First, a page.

By Sola Ogundipe
Amidst the COVID-19 pandemic in sub-Saharan Africa, malaria – one of the world’s oldest diseases – is impacting disproportionately on pregnant women and children aged under five.
For a pregnant woman, her fetus, and the newborn child malaria infection carries substantial risks.
Calling for a speedy scale-up to boost protection against malaria for pregnant women in Africa, the Roll Back Malaria, RBM Partnership to End Malaria Working Group is issuing an urgent appeal to leaders and health policymakers to increase access to Intermittent Preventive Treatment during pregnancy, IPTp, among eligible pregnant women in sub-Saharan Africa.
Along with stakeholders, the RBM Partnership is pushing for scale-up coverage of three doses of IPTp to reach all eligible women in sub-Saharan Africa by 2025.
In 2019, according to the RBM Partnership, an estimated 11 million pregnant women in sub-Saharan Africa, or 29 percent of all pregnancies were infected with malaria.
Worse still, nearly 900,000 children in Nigeria and 37 other African countries were born with a low birth weight due to malaria in pregnancy, even as children under five still accounted for two-thirds (67 percent) of all malaria deaths worldwide.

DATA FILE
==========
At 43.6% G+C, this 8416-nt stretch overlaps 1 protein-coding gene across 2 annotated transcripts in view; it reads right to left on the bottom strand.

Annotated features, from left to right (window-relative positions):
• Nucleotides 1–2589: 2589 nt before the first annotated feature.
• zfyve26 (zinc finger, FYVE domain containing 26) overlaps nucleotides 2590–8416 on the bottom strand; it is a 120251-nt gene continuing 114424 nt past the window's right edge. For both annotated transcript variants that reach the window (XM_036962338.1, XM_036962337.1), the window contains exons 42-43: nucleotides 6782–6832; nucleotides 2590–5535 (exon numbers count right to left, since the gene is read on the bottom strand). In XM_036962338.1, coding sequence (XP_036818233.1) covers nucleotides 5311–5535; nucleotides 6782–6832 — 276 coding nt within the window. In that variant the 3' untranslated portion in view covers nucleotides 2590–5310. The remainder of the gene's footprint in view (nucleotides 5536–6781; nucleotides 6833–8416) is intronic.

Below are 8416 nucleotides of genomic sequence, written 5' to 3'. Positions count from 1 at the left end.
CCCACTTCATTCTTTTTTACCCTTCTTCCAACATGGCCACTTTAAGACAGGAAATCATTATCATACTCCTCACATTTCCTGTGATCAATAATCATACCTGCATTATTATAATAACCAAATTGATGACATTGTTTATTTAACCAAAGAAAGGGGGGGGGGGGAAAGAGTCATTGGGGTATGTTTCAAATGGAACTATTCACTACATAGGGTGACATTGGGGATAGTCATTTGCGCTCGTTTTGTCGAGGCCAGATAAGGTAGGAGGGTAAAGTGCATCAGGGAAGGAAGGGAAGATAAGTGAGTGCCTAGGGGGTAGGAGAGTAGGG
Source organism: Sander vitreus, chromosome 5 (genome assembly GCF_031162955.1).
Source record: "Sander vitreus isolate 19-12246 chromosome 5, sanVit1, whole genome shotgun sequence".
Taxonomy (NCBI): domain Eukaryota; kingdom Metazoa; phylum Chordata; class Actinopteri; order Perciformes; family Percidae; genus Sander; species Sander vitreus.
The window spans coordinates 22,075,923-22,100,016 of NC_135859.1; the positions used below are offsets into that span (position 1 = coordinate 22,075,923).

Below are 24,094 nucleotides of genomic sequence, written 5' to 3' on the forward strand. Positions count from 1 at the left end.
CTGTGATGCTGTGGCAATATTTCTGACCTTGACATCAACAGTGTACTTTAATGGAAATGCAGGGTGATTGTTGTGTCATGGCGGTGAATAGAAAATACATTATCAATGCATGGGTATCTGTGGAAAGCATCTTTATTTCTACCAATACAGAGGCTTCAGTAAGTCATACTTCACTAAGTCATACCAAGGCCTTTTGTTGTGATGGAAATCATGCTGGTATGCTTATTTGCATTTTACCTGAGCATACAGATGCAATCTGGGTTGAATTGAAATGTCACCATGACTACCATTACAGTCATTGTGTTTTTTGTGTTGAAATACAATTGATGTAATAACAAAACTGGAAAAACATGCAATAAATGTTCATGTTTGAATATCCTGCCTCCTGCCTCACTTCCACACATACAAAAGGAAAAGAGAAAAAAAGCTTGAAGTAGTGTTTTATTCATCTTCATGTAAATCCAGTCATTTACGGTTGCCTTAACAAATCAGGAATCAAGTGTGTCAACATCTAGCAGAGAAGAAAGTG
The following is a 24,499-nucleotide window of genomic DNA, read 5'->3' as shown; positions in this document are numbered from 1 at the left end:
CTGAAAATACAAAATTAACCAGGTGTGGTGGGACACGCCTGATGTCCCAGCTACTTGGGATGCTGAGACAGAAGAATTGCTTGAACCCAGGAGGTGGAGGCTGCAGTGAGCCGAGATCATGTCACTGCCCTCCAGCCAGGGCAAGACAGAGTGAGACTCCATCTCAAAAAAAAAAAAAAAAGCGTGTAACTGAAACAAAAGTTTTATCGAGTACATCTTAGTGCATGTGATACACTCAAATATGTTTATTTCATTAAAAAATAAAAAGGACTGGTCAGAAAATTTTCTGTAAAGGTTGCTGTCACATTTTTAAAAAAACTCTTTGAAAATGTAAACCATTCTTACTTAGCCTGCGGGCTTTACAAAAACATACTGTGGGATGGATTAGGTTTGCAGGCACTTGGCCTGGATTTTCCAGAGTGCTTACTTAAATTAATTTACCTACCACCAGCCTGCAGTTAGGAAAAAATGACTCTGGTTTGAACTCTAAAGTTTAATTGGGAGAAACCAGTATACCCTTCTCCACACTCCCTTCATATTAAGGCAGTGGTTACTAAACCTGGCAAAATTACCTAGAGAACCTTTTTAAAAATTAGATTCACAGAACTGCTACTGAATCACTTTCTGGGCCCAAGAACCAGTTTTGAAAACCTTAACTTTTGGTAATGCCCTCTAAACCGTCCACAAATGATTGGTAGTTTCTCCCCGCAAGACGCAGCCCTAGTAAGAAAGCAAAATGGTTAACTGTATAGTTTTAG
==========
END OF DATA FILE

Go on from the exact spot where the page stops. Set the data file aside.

Giving a state-of-malaria snapshot, the RBM Partnership announced that over 90 percent of life-saving malaria campaigns are on track in the majority of malaria-affected countries despite the challenges presented by COVID-19.
While life-saving malaria intervention campaigns scheduled for 2020 are on track across Africa, helping to protect millions from the disease and avoiding the severe increase in malaria cases and deaths remains paramount.
In September 2020, the Global Fund’s 2020 Results Report highlighted that deaths caused by AIDS, TB, and malaria could skyrocket in the next 12 months due to COVID-19.
Similarly, The Lancet published a new modelling analysis which found that the substantial progress made in reducing the burden of malaria in Africa since 2000 could be jeopardised if the COVID-19 pandemic affects the availability of key malaria control interventions.
Researchers from the University of Oxford have also warned that Africa should be wary of a new Asian mosquito species with the potential to spread malaria into Africa’s urban areas.
In recent times, the RBM Partnership has urged that amidst national shutdowns, all countries should mobilise to continue life-saving campaigns, ensure the availability of malaria commodities and availability and affordability of life-saving tools.